The four candidates vying for seats on the Soldotna City Council convened Tuesday evening at the Soldotna Public Library for a forum that highlighted the city’s economic, community and operational issues.
The forum was the second of nine forums being hosted by The Peninsula Clarion and KDLL 91.9 FM in partnership with the Central Peninsula League of Women Voters. Over the course of roughly an hour, candidates fielded questions from moderators Sabine Poux, news director at KDLL, and Ashlyn O’Hara, government and education reporter at The Peninsula Clarion.
Dave Carey and Erick Hugarte are running for Seat D on the council. Carey is a former Kenai Peninsula Borough and Soldotna mayor and has held Seat D since 2019. He also previously served on the council from 1998 to 2001. Hugarte is a former Soldotna City Council member and has also served on the city’s planning and zoning commission, as well as on the parks and recreation advisory board.
Lisa Parker and Garrett Dominick are running for Seat E on the council. Parker currently serves as Soldotna’s vice mayor and sits on the University of Alaska Board of Regents. She has been on the city council since 2016 and previously served from 2002 to 2007. Dominick is a member of Alaska’s State Vocational Rehabilitation Committee and is the vice president of Peer Power, a statewide nonprofit organization with a stated goal of empowering people with disabilities.
Candidates were asked about the city’s response to a controversial drag performance held in June at Soldotna Creek Park as part of the 2022 Soldotna Pride in the Park event. Many community members have called on the city to review its park policies because of what they say is the sexually provocative nature of the performance, while others say the performance is expression protected by the First Amendment.
Hugarte has been a vocal critic of the city’s response to the backlash and to what he says is a lack of action on the part of the city to address obscenity in the city’s park policies. Parker pointed out Tuesday that city analysis of the existing policy found that it was last updated 50 years ago and that, in and of itself, warrants review. Dominick said he’d look for a way to compromise.
“Everyone has rights — equal rights,” Dominick said. “I would consider looking at the park regulations and seeing if maybe there is a possible in between, that we can maybe agree on.”
Candidates had different ideas about the way the City of Soldotna could partner with other borough municipalities to solve common problems. Parker drew attention to the central peninsula’s homeless population and the limits of the single shelter in Nikiski, while Dominick highlighted a lack of affordable transportation in the area — particularly for people with disabilities. Hugarte said the city should collaborate to combat drug use on the central peninsula.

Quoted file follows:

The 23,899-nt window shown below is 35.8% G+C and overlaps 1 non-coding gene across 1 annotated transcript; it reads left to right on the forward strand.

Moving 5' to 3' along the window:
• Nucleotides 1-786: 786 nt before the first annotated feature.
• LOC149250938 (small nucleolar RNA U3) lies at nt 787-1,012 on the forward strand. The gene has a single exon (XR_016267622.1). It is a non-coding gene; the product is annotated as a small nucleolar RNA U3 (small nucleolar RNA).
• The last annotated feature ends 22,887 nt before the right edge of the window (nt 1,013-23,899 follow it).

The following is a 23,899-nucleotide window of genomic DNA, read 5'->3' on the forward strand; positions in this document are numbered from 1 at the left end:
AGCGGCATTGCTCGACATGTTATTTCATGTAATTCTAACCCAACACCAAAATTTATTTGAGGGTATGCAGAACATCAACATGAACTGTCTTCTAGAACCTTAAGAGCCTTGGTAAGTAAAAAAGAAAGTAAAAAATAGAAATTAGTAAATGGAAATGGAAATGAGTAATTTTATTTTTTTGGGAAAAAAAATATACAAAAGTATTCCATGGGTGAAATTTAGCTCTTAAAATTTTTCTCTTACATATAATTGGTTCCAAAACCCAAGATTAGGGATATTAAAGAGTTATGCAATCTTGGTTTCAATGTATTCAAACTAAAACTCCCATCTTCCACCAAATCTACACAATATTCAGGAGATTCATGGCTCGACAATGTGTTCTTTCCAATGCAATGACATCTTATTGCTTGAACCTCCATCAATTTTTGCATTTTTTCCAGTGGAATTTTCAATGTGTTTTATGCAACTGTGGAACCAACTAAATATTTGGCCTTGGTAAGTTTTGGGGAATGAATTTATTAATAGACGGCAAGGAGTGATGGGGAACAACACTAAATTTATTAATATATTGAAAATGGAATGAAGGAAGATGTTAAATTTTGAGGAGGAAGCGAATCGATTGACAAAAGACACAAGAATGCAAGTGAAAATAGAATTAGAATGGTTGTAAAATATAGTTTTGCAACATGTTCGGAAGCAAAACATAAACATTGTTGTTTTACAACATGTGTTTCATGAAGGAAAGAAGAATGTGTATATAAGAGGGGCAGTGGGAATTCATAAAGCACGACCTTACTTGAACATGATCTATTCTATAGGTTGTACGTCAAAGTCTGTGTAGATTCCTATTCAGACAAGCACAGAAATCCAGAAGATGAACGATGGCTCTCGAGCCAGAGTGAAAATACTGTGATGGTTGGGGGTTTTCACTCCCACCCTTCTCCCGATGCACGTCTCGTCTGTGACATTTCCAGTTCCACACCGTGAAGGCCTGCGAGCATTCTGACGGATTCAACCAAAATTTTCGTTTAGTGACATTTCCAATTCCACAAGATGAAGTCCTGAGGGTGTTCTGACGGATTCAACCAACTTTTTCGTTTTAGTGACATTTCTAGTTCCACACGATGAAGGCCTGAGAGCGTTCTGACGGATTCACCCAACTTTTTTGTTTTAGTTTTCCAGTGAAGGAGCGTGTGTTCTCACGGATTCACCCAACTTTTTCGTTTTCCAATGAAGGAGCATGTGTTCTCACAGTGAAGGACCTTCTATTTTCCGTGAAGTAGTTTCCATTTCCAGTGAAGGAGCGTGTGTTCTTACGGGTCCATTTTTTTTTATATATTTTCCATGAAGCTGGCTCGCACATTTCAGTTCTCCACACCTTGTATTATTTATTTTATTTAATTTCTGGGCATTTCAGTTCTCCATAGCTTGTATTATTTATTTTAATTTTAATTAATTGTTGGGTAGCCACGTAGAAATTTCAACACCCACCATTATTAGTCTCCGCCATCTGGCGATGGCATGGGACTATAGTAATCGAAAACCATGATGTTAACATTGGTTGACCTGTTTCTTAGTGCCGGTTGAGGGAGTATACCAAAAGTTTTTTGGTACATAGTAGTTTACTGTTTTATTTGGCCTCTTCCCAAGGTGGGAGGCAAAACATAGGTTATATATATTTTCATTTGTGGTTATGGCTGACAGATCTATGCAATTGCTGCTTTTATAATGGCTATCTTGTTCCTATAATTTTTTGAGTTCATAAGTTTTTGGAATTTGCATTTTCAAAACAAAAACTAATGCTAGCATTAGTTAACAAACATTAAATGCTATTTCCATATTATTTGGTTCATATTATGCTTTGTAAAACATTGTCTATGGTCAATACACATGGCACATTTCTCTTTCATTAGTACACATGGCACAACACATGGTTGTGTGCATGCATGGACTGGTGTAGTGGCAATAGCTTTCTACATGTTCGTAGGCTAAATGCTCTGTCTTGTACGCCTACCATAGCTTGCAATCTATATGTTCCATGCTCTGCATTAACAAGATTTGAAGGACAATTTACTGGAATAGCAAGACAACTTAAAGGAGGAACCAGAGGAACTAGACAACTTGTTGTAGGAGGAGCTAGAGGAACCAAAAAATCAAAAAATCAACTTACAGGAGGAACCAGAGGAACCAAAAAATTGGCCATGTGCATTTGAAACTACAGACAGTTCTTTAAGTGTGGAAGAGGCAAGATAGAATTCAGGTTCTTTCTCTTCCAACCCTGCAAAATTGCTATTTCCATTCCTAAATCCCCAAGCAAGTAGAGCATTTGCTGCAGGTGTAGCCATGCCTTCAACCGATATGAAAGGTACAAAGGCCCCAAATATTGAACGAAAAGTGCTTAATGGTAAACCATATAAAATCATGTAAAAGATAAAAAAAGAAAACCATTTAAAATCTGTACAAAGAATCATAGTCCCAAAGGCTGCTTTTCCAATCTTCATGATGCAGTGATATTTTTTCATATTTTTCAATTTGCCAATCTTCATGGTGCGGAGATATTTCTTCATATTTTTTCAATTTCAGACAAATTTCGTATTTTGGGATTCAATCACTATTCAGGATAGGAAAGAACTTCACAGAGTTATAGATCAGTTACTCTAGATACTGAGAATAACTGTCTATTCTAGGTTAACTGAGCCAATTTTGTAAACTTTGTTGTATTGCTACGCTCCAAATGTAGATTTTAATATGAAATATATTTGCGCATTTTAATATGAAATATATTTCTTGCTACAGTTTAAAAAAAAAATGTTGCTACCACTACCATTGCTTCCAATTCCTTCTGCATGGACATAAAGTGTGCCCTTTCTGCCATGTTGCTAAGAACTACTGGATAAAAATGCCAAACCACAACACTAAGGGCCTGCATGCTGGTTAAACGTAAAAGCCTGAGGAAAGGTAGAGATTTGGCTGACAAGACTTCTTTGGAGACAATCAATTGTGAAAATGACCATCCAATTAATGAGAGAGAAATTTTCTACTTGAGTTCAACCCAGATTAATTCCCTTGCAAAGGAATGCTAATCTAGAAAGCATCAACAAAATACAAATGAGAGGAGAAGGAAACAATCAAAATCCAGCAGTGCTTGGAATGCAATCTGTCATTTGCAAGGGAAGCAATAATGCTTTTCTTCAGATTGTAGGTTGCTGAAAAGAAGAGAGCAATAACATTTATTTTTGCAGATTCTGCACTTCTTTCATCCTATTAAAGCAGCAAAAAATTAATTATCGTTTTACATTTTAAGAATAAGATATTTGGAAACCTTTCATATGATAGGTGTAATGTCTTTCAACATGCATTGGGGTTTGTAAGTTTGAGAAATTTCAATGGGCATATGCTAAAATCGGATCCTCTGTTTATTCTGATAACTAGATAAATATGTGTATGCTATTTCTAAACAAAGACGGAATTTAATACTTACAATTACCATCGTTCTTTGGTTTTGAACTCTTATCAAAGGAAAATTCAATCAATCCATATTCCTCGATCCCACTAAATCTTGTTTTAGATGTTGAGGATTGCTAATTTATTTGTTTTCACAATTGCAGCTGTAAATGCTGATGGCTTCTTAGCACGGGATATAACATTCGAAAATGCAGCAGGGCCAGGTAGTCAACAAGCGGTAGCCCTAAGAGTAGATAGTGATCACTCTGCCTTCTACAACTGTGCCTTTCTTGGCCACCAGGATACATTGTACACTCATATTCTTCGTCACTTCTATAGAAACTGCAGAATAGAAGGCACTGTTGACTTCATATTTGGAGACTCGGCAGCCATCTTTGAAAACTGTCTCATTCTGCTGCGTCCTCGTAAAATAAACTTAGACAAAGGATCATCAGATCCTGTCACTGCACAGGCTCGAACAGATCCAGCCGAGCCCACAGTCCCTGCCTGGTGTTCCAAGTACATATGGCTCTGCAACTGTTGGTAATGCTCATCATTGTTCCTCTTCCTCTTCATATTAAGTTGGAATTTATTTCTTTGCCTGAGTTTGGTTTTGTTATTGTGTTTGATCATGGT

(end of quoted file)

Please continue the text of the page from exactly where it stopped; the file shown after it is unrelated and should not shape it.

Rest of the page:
“It’s killing a lot of people and it’s causing a lot of problems in our community,” Hugarte said of fentanyl. “If communities can work together and come with the process, come with the program, something that we can do to help out, I believe that it would just make all of us much more stronger.”
Candidates also had different approaches for how to make Soldotna competitive amid widespread worker shortages. Multiple Soldotna businesses experienced workforce shortages over the summer, Soldotna Chamber of Commerce Executive Director Shanon Davis has told council members.
Carey proposed doing away with the city’s property taxes, which he said are a source of surplus income for the city, while Parker suggested strengthening the relationships between local businesses and the programs offered at Kenai Peninsula College. Hugarte said the city needs to continue being friendly to new businesses. Dominick said the team at the State Vocational Rehabilitation Committee are also actively working to increase the number of people with disabilities participating in Alaska’s workforce.
“I would encourage the businesses here in the Soldotna area to … talk to the college about ways that the Kenai Peninsula College can work with them to get workers and get workers trained,” Parker said.
Candidates generally agreed that there’s more work to be done when it comes to the city’s spruce bark beetle outbreak. As of 2020, more than 150,000 acres of forest had been impacted by spruce bark beetle infection on the Kenai Peninsula, including about 21,000 acres of forested land between Cooper Landing, Kenai and Soldotna, according to the Kenai Peninsula Borough.
Hugarte proposed redistributing some of the city’s felled trees as cords of wood to people in need this winter, while Carey suggested providing more financial support for individuals who want to take down dangerous trees, but lack the means to do so.
“We’re very much proactive,” Carey said. “We’re looking at it — we’re looking at city facilities, particularly, (and) I would like to see us reach out to be more proactive to help residents in the city get rid of some of their trees.”
Election day is Oct. 4 and absentee voting begins Sept. 19. Tuesday’s full Kenai City Council candidate forum can be streamed on the Clarion’s Facebook page or on KDLL’s website at kdll.org.
Reach reporter Ashlyn O’Hara at firstname.lastname@example.org.